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Jan 09, 2005: Applications to Aid in Content Inventories?

I'm interested in learning about applications that can help us perform content inventories in large, distributed enterprise environments. Has anyone used software to help us answer the following questions:

1) What's out there? Are there sites, sub-sites, and other content areas (possibly non-HTML) that we just don't know about but should?

Hidden but useful content can be a big problem for those performing content inventories in an enterprise environment. Logs obviously only have limited utility (if any) in answering this question. Maybe tools that crawl and collect page links (which might go to sites that are owned by the same organization but use a different domain) might help here. Perhaps also manually searching Whois for domains owned by one's organization might also provide a good starting point (the domains can then be fed to a crawler).

2) Of what's out there, what's homogenous? In other words, are there pockets of content where documents/files/records share the same structure or are considered similar through some other form of pattern recognition?

Here the goal is to save labor by minimizing sampling for content analysis--if such patterns are detected, you only need to look at a few documents or records to get the "idea" of what that pocket of content is about.

3) Of what's out there, what's important enough to merit extra attention?

Some pockets of content are important and we should spend more time sampling and analyzing them. We might define "importance" in a number of ways. Applications might rely on logs to determine content popularity. Humans, obviously, might rely on other quality attributes (such as authority and currency) to assess importance or value, but right now I'm more interested in learning about automated approaches.

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Comment: Peter (Jan 9, 2005)

- A disk spider can uncover stuff that wasn't even linked to from anywhere anymore, or that is very hidden.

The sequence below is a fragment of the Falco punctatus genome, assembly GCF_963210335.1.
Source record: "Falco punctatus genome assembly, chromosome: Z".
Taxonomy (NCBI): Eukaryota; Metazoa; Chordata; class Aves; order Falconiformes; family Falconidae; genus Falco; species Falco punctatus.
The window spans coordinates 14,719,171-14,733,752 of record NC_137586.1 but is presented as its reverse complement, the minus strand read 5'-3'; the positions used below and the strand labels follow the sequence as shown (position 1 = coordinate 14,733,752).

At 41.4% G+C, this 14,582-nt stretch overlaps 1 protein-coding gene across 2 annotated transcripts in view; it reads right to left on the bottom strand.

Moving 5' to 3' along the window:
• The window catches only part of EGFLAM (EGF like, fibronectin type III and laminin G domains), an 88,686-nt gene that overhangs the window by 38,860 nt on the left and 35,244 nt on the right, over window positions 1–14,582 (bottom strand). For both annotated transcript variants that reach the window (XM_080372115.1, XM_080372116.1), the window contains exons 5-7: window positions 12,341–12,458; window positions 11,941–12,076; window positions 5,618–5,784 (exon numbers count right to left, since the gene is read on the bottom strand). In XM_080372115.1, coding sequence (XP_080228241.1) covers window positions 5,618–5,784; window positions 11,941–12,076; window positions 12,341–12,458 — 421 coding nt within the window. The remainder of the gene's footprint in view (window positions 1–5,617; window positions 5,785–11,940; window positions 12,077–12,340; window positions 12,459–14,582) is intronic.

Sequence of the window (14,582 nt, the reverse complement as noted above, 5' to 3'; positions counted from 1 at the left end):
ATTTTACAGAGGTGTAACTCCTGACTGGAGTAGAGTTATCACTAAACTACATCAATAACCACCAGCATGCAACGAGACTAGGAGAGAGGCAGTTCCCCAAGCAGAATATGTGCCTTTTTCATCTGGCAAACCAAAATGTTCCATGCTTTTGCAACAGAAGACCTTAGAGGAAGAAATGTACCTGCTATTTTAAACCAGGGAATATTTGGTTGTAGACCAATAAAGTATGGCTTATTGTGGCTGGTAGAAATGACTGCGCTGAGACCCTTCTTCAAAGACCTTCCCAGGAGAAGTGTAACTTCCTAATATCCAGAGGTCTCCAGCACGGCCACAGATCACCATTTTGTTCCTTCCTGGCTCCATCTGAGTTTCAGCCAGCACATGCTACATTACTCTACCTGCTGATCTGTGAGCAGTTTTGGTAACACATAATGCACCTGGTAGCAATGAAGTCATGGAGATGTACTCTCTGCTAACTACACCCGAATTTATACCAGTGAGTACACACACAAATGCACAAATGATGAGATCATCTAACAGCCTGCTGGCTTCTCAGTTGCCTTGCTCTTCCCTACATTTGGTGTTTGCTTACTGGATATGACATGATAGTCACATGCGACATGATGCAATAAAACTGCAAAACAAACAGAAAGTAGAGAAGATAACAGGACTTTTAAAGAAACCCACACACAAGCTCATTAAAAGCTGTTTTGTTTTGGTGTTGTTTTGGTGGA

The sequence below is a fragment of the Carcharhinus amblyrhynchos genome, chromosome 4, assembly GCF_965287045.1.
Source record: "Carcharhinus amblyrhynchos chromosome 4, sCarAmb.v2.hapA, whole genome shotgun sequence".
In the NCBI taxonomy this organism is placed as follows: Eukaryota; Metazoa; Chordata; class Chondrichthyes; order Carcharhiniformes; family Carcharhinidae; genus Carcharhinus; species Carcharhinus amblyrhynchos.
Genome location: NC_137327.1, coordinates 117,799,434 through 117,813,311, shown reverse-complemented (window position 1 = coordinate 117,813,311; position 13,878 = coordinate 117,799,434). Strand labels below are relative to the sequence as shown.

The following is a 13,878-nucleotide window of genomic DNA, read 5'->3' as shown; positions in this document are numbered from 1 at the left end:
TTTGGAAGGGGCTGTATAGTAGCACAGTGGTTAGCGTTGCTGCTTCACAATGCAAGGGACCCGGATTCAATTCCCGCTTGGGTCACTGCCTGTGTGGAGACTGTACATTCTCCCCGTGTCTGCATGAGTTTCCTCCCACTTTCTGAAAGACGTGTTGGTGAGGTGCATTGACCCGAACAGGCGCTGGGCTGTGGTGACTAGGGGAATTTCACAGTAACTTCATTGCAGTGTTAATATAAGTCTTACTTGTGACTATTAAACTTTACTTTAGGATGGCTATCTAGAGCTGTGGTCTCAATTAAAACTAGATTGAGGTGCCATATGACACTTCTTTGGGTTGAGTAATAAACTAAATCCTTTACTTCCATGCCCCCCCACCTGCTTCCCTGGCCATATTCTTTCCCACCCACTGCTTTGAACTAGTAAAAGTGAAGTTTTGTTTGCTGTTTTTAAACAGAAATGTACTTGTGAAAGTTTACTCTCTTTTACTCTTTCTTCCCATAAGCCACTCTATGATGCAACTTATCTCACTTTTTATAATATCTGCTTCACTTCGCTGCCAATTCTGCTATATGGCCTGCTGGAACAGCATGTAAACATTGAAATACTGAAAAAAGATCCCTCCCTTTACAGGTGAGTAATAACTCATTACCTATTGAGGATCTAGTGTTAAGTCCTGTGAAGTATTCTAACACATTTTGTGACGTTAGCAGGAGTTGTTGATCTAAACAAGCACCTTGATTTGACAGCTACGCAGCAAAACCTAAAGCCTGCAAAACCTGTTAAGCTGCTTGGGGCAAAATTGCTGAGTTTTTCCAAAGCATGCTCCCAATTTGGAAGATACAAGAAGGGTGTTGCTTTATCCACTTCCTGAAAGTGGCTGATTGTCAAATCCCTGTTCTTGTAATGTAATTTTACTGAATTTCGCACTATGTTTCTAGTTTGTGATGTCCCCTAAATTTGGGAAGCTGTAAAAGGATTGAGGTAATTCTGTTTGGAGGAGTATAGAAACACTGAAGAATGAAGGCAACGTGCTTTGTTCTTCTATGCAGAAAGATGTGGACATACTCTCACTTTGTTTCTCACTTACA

- a web spider can make a long list of everything you have.
- Server log files might indicate some level of what's important.
- A poll throughout the enterprise ("What are the 10 pages on the intranet you find contain the most important information in your daily work - please enter pagetitle and url") might give some idea of what's important.
- Directory structure often indicates homogenous-ness. In other words, everything under /hr/2004/docs/ is probably similar. It's a weak indicator though.

Good question, curious to see what else you come up with.

Comment: Denham (Jan 9, 2005)

I'm thinking the lawyers may have addressed this question with protocols, practices and discovery tools ???

www.denniskennedy.com

Comment: Denham (Jan 9, 2005)

Would the lawyers not have tools for running down content as part of their legal discovery arsenal ?

Dennis Kennedy may be of help here.

http://www.dennis.kennedy.com/

Comment: Mags (Jan 10, 2005)

I had one of the development staff write a disk scraper to identify all the pages on the disk and collect information about each page; including any metadata in the page header, number of links, number of images, the file path and number of RIAs. Very useful because I discovered the parts of the file structure that had lots of content but very few links; and identified a number of redundant areas.

Comment: Martin (Jan 10, 2005)

In general it sounds to me like youre looking for some kind of indexing service that will crawl files and webcontent and make it all searchable.

Then, when that has been accomplished you would want to know how to promote areas of information for the users based on the patterns of interest, right?

I will be glad to elaborate on an existing range of products which covers this general area.

Comment: Lou (Jan 12, 2005)

Thanks for the responses everyone; offline, Alan Gilchrist suggested looking for ideas in patent analysis, Anders Ramsay suggested data mining, and Patrick Debois suggested looking into document clustering.

Sounds like there's no single tool or suite of tools that's being used by IAs or content managers to handle inventory and analysis, although maybe it's too soon for me to be pessimistic...

Comment: R. Todd Stephens, Ph.D. (Jan 18, 2005)

Patricia Seybold published a paper on tagging large content inventories.

http://www.psgroup.com/doc/products/2004/12/PSGP12-9-04CC/PSGP12-9-04CC.asp

Interesting Read and has a few products.

Comment: Todd O'Neill (Mar 3, 2005)

We've used our search engine crawler to gather the base for an inventory. It was able to give us URL, contents of the tag and all tags. In an Excel file. (Actually a flat log file that we converted to Excel.)
We crawled by directory (how our intranet is organized) and then prioritized the list of directories to create our work plan.
We analyzed one directory of a 1,000 files for "quantity" of taggin in an hour or so. Analysis of the same directory for "quality" of tagging took another few hours and we ended up with our "work cut out" for us.
Our search tool got us a long way toward expediting the inventory process. We did our extranet (2,000 files) by hand -- 5 people, 5 weeks, lots of detail, We could have saved weeks of time if we had had our search tool in place at that time.

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